The reason that it is undesirable to seal overlying surfaces of tab receiver 224 and reclosure tab 144 will be apparent from FIG. 12, which illustrates the manner in which the consumer gains access to the product enclosed within the container. Referring now to FIG. 12, tab receiver 224 is folded downwardly in the direction indicated by arrow 244, tearing along perforation lines 226 and 228. This action exposes reclosure tab 144. Tab 144 is initially pushed inward as indicated by arrow 246, tearing along perforation line 146. By grasping reclosure tab 144 and the adjacent end of tear open access flap 134 together between the thumb and forefinger of one hand and pulling up while holding down on the corners of first panel 102 with the other hand, the consumer tears open access flap 134 along partially die cut lines 136 and 138, folding back the access flap along fold line 110, as shown in FIG. 13.
After adding butter, water, and/or other seasonings and liquids, access flap 134 can be reclosed by folding it downwardly about scored fold line 110 and inserting reclosure tab 144 into slot 232 as illustrated in FIGS. 14 through 16. Access flap 134 is normally opened prior to initiation of the process for heating the product in an oven, and is then reclosed either for the entire heating process or a portion thereof. Since the instructions for heating the product are imprinted on the upwardly facing surface of first panel 102, they are readily available to the consumer. This is particularly important where the cooking process involves two or more steps, e.g., where the product must first be heated with access flap 134 closed for one time interval at a prescribed microwave oven cooking power level, followed by a second time period with the access flap open --perhaps at a different power level.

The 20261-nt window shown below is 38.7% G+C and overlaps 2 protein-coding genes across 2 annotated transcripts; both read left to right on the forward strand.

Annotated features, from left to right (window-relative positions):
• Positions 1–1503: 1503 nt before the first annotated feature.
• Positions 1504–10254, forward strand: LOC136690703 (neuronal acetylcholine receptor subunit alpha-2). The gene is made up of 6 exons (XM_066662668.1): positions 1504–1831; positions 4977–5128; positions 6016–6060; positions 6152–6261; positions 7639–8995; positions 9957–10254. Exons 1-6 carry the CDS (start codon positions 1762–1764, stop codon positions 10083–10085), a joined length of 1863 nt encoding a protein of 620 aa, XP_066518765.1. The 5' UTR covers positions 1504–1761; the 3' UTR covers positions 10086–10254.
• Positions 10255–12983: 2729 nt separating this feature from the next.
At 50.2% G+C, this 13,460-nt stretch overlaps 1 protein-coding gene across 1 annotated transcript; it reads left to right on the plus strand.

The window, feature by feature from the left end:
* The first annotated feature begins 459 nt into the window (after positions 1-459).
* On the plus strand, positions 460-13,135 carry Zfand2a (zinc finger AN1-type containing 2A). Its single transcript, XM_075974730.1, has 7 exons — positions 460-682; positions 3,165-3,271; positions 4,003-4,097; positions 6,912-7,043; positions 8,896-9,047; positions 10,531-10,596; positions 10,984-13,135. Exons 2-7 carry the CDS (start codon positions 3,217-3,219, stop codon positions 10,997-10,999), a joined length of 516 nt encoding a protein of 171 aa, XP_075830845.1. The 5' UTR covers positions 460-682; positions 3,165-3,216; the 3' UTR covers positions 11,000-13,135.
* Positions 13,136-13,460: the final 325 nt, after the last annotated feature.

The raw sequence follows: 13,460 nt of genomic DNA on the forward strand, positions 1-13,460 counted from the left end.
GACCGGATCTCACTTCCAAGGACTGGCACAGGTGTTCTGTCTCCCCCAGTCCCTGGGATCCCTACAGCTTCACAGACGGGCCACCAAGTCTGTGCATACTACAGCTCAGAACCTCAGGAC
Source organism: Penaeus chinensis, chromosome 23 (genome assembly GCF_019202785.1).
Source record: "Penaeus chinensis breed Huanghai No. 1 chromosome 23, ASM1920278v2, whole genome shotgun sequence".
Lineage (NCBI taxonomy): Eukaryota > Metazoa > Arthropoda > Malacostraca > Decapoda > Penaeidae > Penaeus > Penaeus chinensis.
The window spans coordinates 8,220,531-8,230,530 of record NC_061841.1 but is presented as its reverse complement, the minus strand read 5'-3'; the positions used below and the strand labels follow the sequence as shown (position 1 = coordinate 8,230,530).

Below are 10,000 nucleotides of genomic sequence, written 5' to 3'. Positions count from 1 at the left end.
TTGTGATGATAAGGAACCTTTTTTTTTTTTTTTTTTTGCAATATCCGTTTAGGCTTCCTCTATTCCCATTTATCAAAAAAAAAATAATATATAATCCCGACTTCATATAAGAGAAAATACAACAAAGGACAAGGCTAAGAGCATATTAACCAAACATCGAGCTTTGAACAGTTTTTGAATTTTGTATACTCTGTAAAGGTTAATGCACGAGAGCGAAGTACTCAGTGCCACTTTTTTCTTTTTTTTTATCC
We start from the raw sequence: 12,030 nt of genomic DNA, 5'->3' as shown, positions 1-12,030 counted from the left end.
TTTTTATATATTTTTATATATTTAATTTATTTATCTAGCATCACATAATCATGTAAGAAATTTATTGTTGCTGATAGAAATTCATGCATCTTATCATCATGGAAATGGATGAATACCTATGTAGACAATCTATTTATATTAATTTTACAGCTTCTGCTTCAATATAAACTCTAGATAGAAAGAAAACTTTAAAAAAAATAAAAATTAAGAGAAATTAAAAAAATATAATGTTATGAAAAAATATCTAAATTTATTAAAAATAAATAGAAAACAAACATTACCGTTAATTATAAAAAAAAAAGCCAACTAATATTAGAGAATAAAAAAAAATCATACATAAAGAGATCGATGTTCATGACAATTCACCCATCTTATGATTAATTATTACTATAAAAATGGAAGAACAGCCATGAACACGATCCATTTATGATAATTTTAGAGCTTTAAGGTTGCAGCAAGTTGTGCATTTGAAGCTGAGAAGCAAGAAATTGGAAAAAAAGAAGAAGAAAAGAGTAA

The design of access flap 134, reclosure tab 144, and slotted tab receiver 224 provides a relatively tighter seal upon reclosure of access flap 134 than do any of the comparable known prior art designs. Details of this novel reclosure of access flap 134 are best shown in FIGS. 15 and 16. To reclose access flap 134, reclosure tab 144 is fitted into slot 232 and flap 134 is seated in a relatively tight seal against the outer surface of first panel 102 by pushing downwardly on access flap 134 in the area denoted by reference numeral 250. This downward pressure forces the edges of access flap 134 that is adjacent to area 250 into an interference fit with a first and a second shoulder defined by points 140 and 142 that are disposed along fold line 106 where partially die cut lines 136 and 138 terminate at perforation line 146. The friction between the edges of access flap 134 and the first and second shoulders at 140 and 142 helps to hold the flap tightly in place.